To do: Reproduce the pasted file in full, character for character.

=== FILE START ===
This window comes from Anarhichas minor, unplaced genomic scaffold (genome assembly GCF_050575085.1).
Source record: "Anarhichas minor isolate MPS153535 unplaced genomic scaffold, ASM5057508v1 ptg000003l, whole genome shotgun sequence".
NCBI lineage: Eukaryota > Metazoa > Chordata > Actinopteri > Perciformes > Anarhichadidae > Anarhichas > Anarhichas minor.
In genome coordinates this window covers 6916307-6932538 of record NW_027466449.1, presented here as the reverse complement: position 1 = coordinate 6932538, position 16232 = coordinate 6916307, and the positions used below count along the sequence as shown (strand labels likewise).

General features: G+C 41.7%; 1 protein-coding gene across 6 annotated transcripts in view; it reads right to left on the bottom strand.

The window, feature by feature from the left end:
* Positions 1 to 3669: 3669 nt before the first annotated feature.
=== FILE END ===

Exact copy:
This window comes from Anarhichas minor, unplaced genomic scaffold (genome assembly GCF_050575085.1).
Source record: "Anarhichas minor isolate MPS153535 unplaced genomic scaffold, ASM5057508v1 ptg000003l, whole genome shotgun sequence".
NCBI lineage: Eukaryota > Metazoa > Chordata > Actinopteri > Perciformes > Anarhichadidae > Anarhichas > Anarhichas minor.
In genome coordinates this window covers 6916307-6932538 of record NW_027466449.1, presented here as the reverse complement: position 1 = coordinate 6932538, position 16232 = coordinate 6916307, and the positions used below count along the sequence as shown (strand labels likewise).

General features: G+C 41.7%; 1 protein-coding gene across 6 annotated transcripts in view; it reads right to left on the bottom strand.

The window, feature by feature from the left end:
* Positions 1 to 3669: 3669 nt before the first annotated feature.